We all get to hear the term debt trap quite often, but what exactly do we understand by a debt trap? Debt trap could actually have two definitions. One approach to a debt trap could be when your total debt levels are such that they hamper your credit standing in the lending market. The second approach to a debt trap is when your current inflows are insufficient to service the interest and principal on your loans. The problem is that you do not realize you are in a debt trap till the time you are neck deep in it.
Assuming that you do get into a debt trap, what is the way out? Actually, all is not lost! As the graphic below captures, you can still come out of a debt trap with a little bit of discipline and negotiation skills.
The problem with the above approach is that it is therapeutic rather than prophylactic. That means; the approach is curing the problem rather than the preventing the problem in advance. Let us focus on how to avoid falling into a debt trap in the first place.
Use intermittent cash flows to repay high-cost loans There are many occasions when we enjoy intermittent cash flows. It could be a year-end bonus from your employer, it could be windfall capital gains on a stock you recently bought or it was some wonderful aunt who left a share of property in your ancestral village. What do you do when you get these intermittent cash flows? More often than not, it is spent on purchasing the latest LED TV or the swanky new I-Phone in the market. A better way would be to use such cash flows to repay your high-cost loans. Your credit card costs you 35% per annum and your personal loan costs you 16% per annum. When you repay these loans you are effectively earning that much on your money. That is surely a better deal!
Avoid overdue; especially on your credit cards Your bank gives you a very enticing sales pitch that you can revolve your credit card outstanding by paying just 5% of the amount. Don’t fall for that trap. Each month you are charged 3% interest, which means you effectively reduce your loan by only 2% each month. Worse still; if you miss even a single credit card payment then there is penal interest plus a late fee plus GST on all these charges. You normally slip into a debt trap when you become lax in dealing with your overdue EMIs and credit card debt. That is best avoided!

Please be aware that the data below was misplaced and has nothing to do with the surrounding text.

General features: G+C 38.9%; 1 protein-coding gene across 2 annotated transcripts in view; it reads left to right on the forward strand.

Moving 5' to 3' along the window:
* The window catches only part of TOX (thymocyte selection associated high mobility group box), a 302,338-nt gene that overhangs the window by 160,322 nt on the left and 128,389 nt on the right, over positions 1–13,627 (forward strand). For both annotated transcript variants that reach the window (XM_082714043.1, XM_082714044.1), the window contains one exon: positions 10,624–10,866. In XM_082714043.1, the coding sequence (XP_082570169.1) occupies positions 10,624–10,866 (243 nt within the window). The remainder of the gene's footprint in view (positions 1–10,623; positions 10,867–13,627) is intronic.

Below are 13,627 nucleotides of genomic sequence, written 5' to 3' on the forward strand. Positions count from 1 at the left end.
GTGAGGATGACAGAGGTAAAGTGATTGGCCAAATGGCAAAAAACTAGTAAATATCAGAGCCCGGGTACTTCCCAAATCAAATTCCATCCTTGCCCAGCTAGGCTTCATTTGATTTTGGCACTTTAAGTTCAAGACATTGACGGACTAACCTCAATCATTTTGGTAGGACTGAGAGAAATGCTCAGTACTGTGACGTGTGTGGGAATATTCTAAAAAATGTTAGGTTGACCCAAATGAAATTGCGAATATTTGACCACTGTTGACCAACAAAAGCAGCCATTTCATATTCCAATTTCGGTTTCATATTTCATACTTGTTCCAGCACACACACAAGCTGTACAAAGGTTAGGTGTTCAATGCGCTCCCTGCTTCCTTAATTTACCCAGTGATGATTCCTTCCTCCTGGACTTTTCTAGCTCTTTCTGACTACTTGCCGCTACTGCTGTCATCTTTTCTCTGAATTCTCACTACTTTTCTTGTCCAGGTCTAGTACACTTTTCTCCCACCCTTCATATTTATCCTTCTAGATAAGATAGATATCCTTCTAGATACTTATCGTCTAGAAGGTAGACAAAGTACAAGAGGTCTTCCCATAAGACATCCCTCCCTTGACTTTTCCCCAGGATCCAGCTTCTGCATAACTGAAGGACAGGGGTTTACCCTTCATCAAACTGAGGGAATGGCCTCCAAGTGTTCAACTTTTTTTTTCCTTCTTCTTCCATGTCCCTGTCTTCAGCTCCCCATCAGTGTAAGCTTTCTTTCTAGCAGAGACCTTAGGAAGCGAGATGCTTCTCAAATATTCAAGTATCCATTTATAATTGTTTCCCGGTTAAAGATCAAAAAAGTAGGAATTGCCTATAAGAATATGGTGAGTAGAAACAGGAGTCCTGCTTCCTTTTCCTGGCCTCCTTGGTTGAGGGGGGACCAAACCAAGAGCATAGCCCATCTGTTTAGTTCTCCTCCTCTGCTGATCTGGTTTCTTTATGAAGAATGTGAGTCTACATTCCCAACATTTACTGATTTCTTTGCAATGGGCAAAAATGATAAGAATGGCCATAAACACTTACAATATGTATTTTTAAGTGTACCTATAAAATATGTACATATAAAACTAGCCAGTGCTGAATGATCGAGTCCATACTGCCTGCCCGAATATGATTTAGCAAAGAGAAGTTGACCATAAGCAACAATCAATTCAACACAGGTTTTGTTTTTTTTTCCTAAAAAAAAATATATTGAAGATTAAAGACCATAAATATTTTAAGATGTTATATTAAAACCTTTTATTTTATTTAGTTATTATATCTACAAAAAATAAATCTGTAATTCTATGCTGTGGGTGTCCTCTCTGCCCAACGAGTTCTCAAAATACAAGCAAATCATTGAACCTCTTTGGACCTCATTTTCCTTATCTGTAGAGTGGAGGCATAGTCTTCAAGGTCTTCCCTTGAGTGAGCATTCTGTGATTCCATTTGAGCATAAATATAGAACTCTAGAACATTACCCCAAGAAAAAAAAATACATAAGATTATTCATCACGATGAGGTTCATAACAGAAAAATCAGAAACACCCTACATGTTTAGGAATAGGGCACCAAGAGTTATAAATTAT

Keep a tab on conspicuous consumption Quite often we get into a debt trap because we splurge on conspicuous consumption. You do need to celebrate and pamper yourself occasionally but that cannot be at the cost of your financial stability. Eating out twice a month is understandable but eating out thrice a week is not only a drag on your credit card but also worsens your body mass index (BMI). You will be surprised how much you can save on your shopping bills if you try to get the best online discounts. Over a longer period of time, they can make a huge difference to your monthly budget and actually save you from falling into a debt trap.
Reduce the number of loans and negotiate with your banker You keep picking loans because the sales rep offers it to you. Over a period of time, you end up with a large number of loans with different maturities. A good way to reduce your loan burden will be to consolidate all these loans into a single loan with slightly longer maturity. You may have a longer EMI tenure but your cash flows are better managed for now. Also don’t be hesitant to negotiate on interest rates and service charges. Almost every charge in the financial world is absolutely negotiable if you have the ability to persist.
Keep a tab on market value in case of asset-backed loans This is slightly more complicated. We often take loans against our property or our equity shareholding. If the prices of these assets fall below a certain threshold, then the bank asks you to bring in an additional margin. That is where the problem comes as you end up either losing the asset or paying margins you cannot afford. Ideally, borrow as much as you require and not as much as you are eligible to borrow. That is the golden rule!
Set limits on your monthly debt servicing costs This is an internal discipline that most of us should set when we have debt. For example, your total debt can be 2 times your assets if it includes your home loan. Otherwise, it should not be more than 1.5 times. Similarly, your sum of all EMIs should not be more than 50% of your take-home salary. This discipline is the best way to avoid a debt trap.
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